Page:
[ntp:questions] Building FreeBSD V8.0 kernel for PPS

unruh unruh at wormhole.physics.ubc.ca
Thu Apr 15 04:51:07 UTC 2010

On 2010-04-15, Chuck Swiger <cswiger at mac.com> wrote:
> On Apr 14, 2010, at 2:15 PM, unruh wrote:
>> On 2010-04-14, Chuck Swiger <cswiger at mac.com> wrote:
>>> The main point seems to be that a PPS signal should have much more reliable latency and less jitter, so when you examine the current clock and any adjustment, you can use the PPS signal offset instead of the offset being provided to adjtime() and get better results, assuming the clock is already relatively close to accurate time. [1]
>> ??? Interrupt processing on say a serial or parallel interrups is in the
>> 1usec regime. HOw much better are you claiming that the kernel PPS is?
>> Seems to me it uses exactly the same serial or parallel interrupts. 
> Kernel PPS_SYNC discipline is capable of providing around +/- 120 nanosecond accuracy.
> While an ethernet packet containing NTP timestamps might well fire off an interrupt from the NIC, not only is the network ISR a lot more complicated and slower than fielding an interrupt from the serial or parallel port, there's also no guarantee that ntpd running in userland will immediately receive and process this information.  For another thing, modern NICs tend to do some degree of interrupt mitigation, which adds delay.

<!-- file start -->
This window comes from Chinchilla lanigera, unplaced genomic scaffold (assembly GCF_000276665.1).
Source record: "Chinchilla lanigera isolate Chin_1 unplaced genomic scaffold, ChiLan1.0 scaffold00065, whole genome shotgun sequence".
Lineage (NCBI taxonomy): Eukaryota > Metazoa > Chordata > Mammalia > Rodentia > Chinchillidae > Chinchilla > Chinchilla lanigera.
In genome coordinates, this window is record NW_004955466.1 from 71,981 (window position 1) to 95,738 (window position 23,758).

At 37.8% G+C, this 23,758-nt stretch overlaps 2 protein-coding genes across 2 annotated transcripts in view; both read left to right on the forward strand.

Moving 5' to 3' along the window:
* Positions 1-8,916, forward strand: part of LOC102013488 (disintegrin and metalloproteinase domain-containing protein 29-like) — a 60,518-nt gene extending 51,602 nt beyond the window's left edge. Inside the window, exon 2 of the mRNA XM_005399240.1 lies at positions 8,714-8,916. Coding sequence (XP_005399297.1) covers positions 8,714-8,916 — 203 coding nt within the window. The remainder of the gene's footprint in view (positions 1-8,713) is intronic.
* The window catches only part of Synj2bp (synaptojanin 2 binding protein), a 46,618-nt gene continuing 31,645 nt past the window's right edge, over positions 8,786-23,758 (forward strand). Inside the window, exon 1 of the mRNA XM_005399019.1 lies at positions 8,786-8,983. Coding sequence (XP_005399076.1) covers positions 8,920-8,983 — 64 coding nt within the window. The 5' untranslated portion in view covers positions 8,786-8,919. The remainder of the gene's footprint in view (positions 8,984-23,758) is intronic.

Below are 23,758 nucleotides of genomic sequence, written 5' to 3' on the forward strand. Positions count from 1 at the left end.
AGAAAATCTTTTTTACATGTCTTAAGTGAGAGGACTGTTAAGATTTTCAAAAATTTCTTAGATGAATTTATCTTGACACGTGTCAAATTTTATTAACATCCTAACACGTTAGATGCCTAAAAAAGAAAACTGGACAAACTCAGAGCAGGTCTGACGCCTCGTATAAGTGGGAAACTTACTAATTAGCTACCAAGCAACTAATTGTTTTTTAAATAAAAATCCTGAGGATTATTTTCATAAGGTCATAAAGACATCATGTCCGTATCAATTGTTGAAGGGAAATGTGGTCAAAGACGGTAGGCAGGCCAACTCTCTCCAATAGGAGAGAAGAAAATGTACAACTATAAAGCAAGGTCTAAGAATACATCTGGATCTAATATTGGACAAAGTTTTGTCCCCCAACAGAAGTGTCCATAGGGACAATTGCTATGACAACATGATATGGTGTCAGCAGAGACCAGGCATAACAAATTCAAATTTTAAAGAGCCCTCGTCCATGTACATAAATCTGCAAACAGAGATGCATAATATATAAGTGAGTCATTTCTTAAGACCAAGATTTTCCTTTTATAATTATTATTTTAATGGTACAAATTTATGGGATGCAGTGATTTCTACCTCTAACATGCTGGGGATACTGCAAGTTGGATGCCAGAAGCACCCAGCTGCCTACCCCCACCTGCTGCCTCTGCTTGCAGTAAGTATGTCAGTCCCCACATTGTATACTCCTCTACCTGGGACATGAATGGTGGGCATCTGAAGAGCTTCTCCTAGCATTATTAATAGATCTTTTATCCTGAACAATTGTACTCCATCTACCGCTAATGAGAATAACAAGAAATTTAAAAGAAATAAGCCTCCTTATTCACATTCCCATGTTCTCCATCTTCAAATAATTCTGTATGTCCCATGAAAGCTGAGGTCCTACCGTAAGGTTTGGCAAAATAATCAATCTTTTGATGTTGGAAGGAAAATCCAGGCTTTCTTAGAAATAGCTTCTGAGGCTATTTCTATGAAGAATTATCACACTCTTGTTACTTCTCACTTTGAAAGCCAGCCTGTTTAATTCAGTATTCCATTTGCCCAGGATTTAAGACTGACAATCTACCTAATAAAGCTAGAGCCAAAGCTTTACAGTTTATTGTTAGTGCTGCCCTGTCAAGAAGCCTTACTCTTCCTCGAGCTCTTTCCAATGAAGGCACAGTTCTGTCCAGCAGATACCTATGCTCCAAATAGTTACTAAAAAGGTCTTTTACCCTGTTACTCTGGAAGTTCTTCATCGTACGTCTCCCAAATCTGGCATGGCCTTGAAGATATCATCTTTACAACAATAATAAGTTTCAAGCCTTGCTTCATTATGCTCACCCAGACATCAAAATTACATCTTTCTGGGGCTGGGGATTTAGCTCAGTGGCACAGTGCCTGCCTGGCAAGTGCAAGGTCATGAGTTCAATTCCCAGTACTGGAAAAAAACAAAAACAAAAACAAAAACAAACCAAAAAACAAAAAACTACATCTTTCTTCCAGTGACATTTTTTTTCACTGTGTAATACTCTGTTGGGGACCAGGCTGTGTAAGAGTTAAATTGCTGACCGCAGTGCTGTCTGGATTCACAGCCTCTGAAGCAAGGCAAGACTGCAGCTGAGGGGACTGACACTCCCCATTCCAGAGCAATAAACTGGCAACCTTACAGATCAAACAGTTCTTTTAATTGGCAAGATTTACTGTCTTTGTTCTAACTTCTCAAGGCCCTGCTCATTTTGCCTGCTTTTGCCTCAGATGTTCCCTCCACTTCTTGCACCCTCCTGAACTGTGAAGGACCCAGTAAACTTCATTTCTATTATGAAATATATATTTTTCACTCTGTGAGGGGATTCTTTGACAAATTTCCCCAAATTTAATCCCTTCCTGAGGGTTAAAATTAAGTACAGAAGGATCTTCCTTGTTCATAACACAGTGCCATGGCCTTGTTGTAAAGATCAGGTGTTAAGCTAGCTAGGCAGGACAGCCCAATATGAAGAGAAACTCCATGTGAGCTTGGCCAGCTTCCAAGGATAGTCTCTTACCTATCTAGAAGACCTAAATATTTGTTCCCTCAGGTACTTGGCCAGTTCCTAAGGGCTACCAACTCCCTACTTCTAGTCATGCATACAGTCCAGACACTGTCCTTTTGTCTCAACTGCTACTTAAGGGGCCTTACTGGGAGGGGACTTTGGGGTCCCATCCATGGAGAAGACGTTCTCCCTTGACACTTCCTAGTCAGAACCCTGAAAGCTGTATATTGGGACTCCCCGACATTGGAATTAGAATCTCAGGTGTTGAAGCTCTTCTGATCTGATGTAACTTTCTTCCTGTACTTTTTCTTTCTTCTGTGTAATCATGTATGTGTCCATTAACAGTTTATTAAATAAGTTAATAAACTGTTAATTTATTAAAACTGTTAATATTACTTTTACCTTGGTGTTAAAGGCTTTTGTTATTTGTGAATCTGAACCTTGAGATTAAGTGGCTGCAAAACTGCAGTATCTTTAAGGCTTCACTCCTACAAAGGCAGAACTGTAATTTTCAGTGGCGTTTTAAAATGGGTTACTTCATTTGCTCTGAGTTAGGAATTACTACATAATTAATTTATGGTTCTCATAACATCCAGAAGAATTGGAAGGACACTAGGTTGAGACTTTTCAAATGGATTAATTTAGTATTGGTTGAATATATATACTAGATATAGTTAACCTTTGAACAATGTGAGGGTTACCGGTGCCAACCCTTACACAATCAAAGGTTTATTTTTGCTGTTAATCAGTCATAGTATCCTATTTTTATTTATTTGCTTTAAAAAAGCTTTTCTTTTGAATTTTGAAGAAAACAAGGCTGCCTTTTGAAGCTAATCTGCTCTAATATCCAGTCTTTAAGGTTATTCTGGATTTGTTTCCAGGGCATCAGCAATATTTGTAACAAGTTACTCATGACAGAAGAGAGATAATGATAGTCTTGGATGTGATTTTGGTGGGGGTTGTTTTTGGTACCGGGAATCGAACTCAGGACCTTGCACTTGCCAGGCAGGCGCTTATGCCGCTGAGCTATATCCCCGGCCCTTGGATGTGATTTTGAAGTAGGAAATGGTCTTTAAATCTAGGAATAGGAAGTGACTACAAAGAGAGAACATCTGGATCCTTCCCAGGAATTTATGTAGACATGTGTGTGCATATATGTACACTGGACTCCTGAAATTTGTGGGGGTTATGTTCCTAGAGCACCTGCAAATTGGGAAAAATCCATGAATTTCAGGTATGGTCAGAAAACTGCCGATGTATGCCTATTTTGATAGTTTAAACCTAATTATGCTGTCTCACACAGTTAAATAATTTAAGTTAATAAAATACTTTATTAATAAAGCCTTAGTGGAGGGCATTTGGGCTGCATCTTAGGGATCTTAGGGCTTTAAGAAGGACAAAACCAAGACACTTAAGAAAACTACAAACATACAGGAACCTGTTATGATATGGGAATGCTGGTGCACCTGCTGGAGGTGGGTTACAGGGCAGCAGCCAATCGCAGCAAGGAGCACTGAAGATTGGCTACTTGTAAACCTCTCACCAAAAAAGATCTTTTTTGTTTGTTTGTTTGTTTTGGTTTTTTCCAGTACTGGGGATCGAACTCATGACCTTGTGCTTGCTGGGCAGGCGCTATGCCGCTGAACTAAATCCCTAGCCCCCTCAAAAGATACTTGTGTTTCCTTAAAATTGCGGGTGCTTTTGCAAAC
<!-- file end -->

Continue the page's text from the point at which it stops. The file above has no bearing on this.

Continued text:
No I meant serial or parallel port interrupts. The standard drivers for
these will process the interrupts and you can time stamp them. Or you
can write a module for, say, the parallel port whose purpose is to time
stamp the receipt of the PPS signal.  I am not talking about a NIC (not
sure how you would sent a PPS signal to a NIC.
Modules can be compiled without compiling the kernel-- a lot lot easier
to do.

> If that's not what you meant, I'm forced to admit that whatever you're saying is confusing me.  :-)
>>> Search for PPS_SYNC in:
>>>  http://www.freebsd.org/cgi/cvsweb.cgi/src/sys/kern/kern_ntptime.c?rev=
>>> ...especially hardpps().
>> It looks like he tries to impliment the FLL or PLL loops in kernel
>> space, which is really not clear to me that it belongs there. Once you
>> have the timestamped PPS input, there is no need to do the rest of the
>> calculation in kernel space. 
> If you need to be in the kernel to have access to your local clock hardware, whether it be ACPI, HPET, 8254, or some other architecture's mechanism [1], and you care enough about timekeeping precision to try and make sure you've got valid clock data (ie, you test that the clock data is monotonically increasing when you read it), then you might conclude it makes sense to deal with your high-precision timing in just such a context.

But there are kernel calls (gettimeofday, adjtimex,...) which will
access precisely those needed aspects of the kernel. 
I am not arguing that the kernel should not have any timing functions in
it, just that PPS handling need not be there. 

> For the sake of reference, here's some data PHK measured some years back for the time required to read various clock sources:
> 		TSC		ACPI-fast	HPET		i8254
> dual Xeon:	580 nsec	1429 nsec	1120 nsec	3980 nsec
> dual Opteron:	212 nsec	1270 nsec	1760 nsec	4420 nsec


> Regards,

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